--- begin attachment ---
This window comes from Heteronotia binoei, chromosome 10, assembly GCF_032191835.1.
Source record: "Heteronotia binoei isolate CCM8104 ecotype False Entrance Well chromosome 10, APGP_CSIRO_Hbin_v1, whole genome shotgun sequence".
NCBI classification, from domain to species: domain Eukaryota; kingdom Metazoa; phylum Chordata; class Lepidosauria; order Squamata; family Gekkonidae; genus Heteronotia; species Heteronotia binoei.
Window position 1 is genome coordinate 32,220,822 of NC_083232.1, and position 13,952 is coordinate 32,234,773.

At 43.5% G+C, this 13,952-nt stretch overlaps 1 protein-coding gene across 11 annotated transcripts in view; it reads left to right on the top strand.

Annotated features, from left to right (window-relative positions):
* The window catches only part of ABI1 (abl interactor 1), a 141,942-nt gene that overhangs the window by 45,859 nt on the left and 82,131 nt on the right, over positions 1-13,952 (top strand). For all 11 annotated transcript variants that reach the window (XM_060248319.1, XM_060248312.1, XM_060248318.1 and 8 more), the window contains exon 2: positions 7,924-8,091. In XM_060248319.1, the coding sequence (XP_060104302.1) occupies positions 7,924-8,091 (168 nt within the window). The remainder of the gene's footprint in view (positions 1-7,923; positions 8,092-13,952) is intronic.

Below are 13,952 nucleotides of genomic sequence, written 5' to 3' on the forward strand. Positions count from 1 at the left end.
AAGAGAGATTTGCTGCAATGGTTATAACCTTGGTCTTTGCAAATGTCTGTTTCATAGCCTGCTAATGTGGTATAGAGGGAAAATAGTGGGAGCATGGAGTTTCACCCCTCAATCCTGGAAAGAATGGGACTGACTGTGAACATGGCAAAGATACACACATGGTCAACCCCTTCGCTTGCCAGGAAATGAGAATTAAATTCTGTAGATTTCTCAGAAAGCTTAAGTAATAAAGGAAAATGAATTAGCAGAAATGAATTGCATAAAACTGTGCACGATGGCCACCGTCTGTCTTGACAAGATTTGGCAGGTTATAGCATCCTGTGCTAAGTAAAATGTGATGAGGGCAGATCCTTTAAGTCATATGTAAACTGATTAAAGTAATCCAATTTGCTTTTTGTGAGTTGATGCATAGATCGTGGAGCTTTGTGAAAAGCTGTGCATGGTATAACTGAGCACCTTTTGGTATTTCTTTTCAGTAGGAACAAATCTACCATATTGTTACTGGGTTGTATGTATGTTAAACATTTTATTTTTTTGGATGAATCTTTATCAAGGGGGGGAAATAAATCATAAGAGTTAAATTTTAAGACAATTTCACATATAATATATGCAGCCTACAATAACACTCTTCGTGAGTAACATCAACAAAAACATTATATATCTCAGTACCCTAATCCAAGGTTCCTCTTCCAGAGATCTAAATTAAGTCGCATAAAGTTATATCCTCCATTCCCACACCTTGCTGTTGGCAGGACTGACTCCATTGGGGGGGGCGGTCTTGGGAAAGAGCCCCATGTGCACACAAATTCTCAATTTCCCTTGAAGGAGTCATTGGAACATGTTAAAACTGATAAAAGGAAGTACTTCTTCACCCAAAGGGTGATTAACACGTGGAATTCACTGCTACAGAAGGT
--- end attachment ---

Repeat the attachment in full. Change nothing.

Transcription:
This window comes from Heteronotia binoei, chromosome 10, assembly GCF_032191835.1.
Source record: "Heteronotia binoei isolate CCM8104 ecotype False Entrance Well chromosome 10, APGP_CSIRO_Hbin_v1, whole genome shotgun sequence".
NCBI classification, from domain to species: domain Eukaryota; kingdom Metazoa; phylum Chordata; class Lepidosauria; order Squamata; family Gekkonidae; genus Heteronotia; species Heteronotia binoei.
Window position 1 is genome coordinate 32,220,822 of NC_083232.1, and position 13,952 is coordinate 32,234,773.

At 43.5% G+C, this 13,952-nt stretch overlaps 1 protein-coding gene across 11 annotated transcripts in view; it reads left to right on the top strand.

Annotated features, from left to right (window-relative positions):
* The window catches only part of ABI1 (abl interactor 1), a 141,942-nt gene that overhangs the window by 45,859 nt on the left and 82,131 nt on the right, over positions 1-13,952 (top strand). For all 11 annotated transcript variants that reach the window (XM_060248319.1, XM_060248312.1, XM_060248318.1 and 8 more), the window contains exon 2: positions 7,924-8,091. In XM_060248319.1, the coding sequence (XP_060104302.1) occupies positions 7,924-8,091 (168 nt within the window). The remainder of the gene's footprint in view (positions 1-7,923; positions 8,092-13,952) is intronic.

Below are 13,952 nucleotides of genomic sequence, written 5' to 3' on the forward strand. Positions count from 1 at the left end.
AAGAGAGATTTGCTGCAATGGTTATAACCTTGGTCTTTGCAAATGTCTGTTTCATAGCCTGCTAATGTGGTATAGAGGGAAAATAGTGGGAGCATGGAGTTTCACCCCTCAATCCTGGAAAGAATGGGACTGACTGTGAACATGGCAAAGATACACACATGGTCAACCCCTTCGCTTGCCAGGAAATGAGAATTAAATTCTGTAGATTTCTCAGAAAGCTTAAGTAATAAAGGAAAATGAATTAGCAGAAATGAATTGCATAAAACTGTGCACGATGGCCACCGTCTGTCTTGACAAGATTTGGCAGGTTATAGCATCCTGTGCTAAGTAAAATGTGATGAGGGCAGATCCTTTAAGTCATATGTAAACTGATTAAAGTAATCCAATTTGCTTTTTGTGAGTTGATGCATAGATCGTGGAGCTTTGTGAAAAGCTGTGCATGGTATAACTGAGCACCTTTTGGTATTTCTTTTCAGTAGGAACAAATCTACCATATTGTTACTGGGTTGTATGTATGTTAAACATTTTATTTTTTTGGATGAATCTTTATCAAGGGGGGGAAATAAATCATAAGAGTTAAATTTTAAGACAATTTCACATATAATATATGCAGCCTACAATAACACTCTTCGTGAGTAACATCAACAAAAACATTATATATCTCAGTACCCTAATCCAAGGTTCCTCTTCCAGAGATCTAAATTAAGTCGCATAAAGTTATATCCTCCATTCCCACACCTTGCTGTTGGCAGGACTGACTCCATTGGGGGGGGCGGTCTTGGGAAAGAGCCCCATGTGCACACAAATTCTCAATTTCCCTTGAAGGAGTCATTGGAACATGTTAAAACTGATAAAAGGAAGTACTTCTTCACCCAAAGGGTGATTAACACGTGGAATTCACTGCTACAGAAGGT